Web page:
From race to road, how everyday electric cars have been hugely influenced by on track technology in just six seasons...
It is said there are two areas that are the driving force behind human innovation: war and sport. If you cast your mind back to the technology developments we now all take for granted, so many can be traced back to these. Why? Quite simply when humans compete there is a desire to win and that competition drives innovation.
The internet, GPS, radars, crash helmets, canned food, penicillin, space programmes, composites, aerodynamics…all have their roots seeded in one or the other, with their real-world application and mainstream adoption now just taken for granted.
Motorsport has always been at the forefront of cutting-edge innovation from the more obviously innovations such as seat belts and transmission systems to the wider applications like prosthetic limbs to even how medical operations are performed.
With Formula E, the all-electric race series showcases the best of EV technology that will – and is – filtering down into everyday road cars.
“Formula E was created as a testbed for manufacturers to develop their electric technology at the highest level of competition, with the tech then filtering down into everyday electric road cars,” remarks Envision Virgin Racing Managing Director Sylvain Filippi. Adding: “Just how other forms of motorsport have previously influenced and shaped petrol and diesel cars, only with Formula E it’s happening much faster.”
Boasting the most competitive line-up in motorsport, Formula E has some of the world’s top manufacturers participating who in turn are developing some of the leading electric vehicles available to consumers. In just six seasons, the championship has doubled the capacity of the battery meaning that each driver competes with just one car, rather than two, per race. This is a huge advancement in battery technology, over such a short period of time, and is technology that can translate directly into road car uses with companies like Envision AESC creating batteries for cars across the world.
Unlike many other forms of motorsport, Formula E cars all use the same battery, chassis and body work – this is to allow the increased advancement of the performance of the car in other areas that will impact electric vehicles in the future. The changes made can range from weight reduction to energy management, and each team spends hundreds of hours ensuring that they run the most efficiently.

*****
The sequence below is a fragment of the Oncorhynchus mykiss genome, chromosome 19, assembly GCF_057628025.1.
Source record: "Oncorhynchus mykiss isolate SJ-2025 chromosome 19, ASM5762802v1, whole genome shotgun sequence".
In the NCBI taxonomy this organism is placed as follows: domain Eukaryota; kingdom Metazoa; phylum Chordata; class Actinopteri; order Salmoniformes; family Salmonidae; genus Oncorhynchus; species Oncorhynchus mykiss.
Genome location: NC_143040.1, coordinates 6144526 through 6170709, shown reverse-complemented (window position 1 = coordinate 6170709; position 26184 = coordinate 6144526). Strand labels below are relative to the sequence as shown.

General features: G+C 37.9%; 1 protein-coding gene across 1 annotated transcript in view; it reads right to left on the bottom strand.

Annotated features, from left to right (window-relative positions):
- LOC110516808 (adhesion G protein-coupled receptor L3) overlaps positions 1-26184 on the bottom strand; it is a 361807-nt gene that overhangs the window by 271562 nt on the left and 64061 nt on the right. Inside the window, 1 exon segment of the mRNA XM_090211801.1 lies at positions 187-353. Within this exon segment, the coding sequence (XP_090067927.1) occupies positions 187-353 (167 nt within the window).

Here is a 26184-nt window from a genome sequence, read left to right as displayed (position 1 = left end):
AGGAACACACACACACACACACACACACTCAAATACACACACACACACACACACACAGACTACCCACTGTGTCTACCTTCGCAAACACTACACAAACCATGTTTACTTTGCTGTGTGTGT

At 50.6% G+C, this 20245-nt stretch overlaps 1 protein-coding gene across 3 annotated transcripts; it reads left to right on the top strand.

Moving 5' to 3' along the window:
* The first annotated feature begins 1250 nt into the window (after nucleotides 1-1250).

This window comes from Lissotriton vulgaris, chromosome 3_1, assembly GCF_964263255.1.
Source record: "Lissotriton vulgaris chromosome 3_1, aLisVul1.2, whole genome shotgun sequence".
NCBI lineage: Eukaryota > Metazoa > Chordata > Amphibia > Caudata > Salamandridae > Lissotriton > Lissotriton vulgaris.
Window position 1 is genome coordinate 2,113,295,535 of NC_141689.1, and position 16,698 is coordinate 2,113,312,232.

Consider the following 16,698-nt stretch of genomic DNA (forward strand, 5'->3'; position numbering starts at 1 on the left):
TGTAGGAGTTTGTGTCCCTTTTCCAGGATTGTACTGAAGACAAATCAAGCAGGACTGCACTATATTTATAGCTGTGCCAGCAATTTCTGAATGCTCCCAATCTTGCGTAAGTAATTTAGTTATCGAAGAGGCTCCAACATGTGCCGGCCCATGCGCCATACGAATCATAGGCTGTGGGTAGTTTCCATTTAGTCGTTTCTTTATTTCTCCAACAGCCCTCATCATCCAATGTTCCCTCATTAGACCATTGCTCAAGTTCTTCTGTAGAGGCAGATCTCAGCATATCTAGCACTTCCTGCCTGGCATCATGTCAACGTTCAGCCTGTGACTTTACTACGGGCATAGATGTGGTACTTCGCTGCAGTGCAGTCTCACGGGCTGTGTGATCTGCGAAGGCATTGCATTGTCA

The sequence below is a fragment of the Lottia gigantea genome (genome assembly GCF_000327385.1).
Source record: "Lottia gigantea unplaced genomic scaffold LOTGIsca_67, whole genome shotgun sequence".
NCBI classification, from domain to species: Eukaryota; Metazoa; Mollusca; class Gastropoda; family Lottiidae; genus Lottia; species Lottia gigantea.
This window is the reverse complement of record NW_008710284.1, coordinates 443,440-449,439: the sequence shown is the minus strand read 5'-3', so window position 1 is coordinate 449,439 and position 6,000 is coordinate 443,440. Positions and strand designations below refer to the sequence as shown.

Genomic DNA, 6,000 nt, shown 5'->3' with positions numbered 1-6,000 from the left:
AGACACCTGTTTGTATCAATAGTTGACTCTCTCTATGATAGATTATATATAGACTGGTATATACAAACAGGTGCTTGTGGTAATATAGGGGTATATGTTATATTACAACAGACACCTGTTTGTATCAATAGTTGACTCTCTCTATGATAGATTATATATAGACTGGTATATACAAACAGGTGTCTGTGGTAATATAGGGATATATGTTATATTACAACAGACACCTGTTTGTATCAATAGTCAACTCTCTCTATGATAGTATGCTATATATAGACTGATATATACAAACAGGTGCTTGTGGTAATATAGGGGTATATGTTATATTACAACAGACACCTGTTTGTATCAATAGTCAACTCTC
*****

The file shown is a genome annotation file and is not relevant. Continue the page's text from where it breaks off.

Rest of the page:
As an independent outfit, Envision Virgin Racing works with Audi Sport – another leading Formula E team – who continue to refine their package ever season. Audi have stated that it runs an ‘ultra–lightweight strategy’ – by analysing every component of the car they have been able to remove 10% of the mass and with batteries weighing around 300kg, it’s extremely important to be able to reduce weight elsewhere in the car. Their Team Principal Alan McNish believes, “competition has and always will be a major catalyst”.
Unable to make changes to the technology of the race car, Envision Virgin Racing must use software to gain a competitive advantage. Managing the flow of energy through the drivetrain via software is one of the key areas of software advantage for teams. In short, software is to Formula E what aerodynamics is to Formula One, the smallest of changes can deliver race wins. In the same way car upgrades are brought to races in F1, software packages and updates are brought to Formula E to be tested. However, upgrades must be thoroughly tested and not rushed as unlike a physical upgrade to a wing for example, mistakes in software upgrades can mean a car stopping on track or a complete system failure.
Software does not give a power advantage – all cars are restricted to 200kW during the race or 250kW during qualifying – however it allows teams to use the power more efficiently (think smart phones here, having too many apps open can reduce your battery life). Drivers must consume the minimum amount of energy possible per lap whilst achieving the desired lap time, it’s a fine line to balance and takes considerable skill from the driver’s side. Improvements in these efficiencies have a direct correlation to road cars, the series has already seen a 13% efficiency in the running of its cars, and this will continue to increase – particularly with the next generation of car (Gen3).
The next technology step in Formula E will be the rate of charging. The development of a cutting-edge charging solution would pave the way for the increased uptake of EVs by consumers as the myths regarding charging and range anxiety are dispelled.